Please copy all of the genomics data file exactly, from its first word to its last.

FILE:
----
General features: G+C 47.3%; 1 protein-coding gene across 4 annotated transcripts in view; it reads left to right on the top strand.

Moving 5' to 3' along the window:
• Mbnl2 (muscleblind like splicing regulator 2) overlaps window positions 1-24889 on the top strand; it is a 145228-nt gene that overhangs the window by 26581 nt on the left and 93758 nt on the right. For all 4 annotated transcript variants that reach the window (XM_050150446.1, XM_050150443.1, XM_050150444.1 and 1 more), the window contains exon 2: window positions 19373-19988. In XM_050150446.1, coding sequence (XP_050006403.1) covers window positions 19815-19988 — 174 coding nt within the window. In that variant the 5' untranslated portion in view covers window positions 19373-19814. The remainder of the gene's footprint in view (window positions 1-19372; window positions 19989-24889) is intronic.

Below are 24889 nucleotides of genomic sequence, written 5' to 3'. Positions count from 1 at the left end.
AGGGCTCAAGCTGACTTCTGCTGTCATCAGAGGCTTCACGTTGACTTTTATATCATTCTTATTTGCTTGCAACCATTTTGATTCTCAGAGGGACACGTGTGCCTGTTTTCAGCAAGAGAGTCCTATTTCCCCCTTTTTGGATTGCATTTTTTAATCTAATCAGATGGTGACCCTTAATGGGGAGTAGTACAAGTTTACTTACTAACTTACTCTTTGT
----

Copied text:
General features: G+C 47.3%; 1 protein-coding gene across 4 annotated transcripts in view; it reads left to right on the top strand.

Moving 5' to 3' along the window:
• Mbnl2 (muscleblind like splicing regulator 2) overlaps window positions 1-24889 on the top strand; it is a 145228-nt gene that overhangs the window by 26581 nt on the left and 93758 nt on the right. For all 4 annotated transcript variants that reach the window (XM_050150446.1, XM_050150443.1, XM_050150444.1 and 1 more), the window contains exon 2: window positions 19373-19988. In XM_050150446.1, coding sequence (XP_050006403.1) covers window positions 19815-19988 — 174 coding nt within the window. In that variant the 5' untranslated portion in view covers window positions 19373-19814. The remainder of the gene's footprint in view (window positions 1-19372; window positions 19989-24889) is intronic.

Below are 24889 nucleotides of genomic sequence, written 5' to 3'. Positions count from 1 at the left end.
AGGGCTCAAGCTGACTTCTGCTGTCATCAGAGGCTTCACGTTGACTTTTATATCATTCTTATTTGCTTGCAACCATTTTGATTCTCAGAGGGACACGTGTGCCTGTTTTCAGCAAGAGAGTCCTATTTCCCCCTTTTTGGATTGCATTTTTTAATCTAATCAGATGGTGACCCTTAATGGGGAGTAGTACAAGTTTACTTACTAACTTACTCTTTGT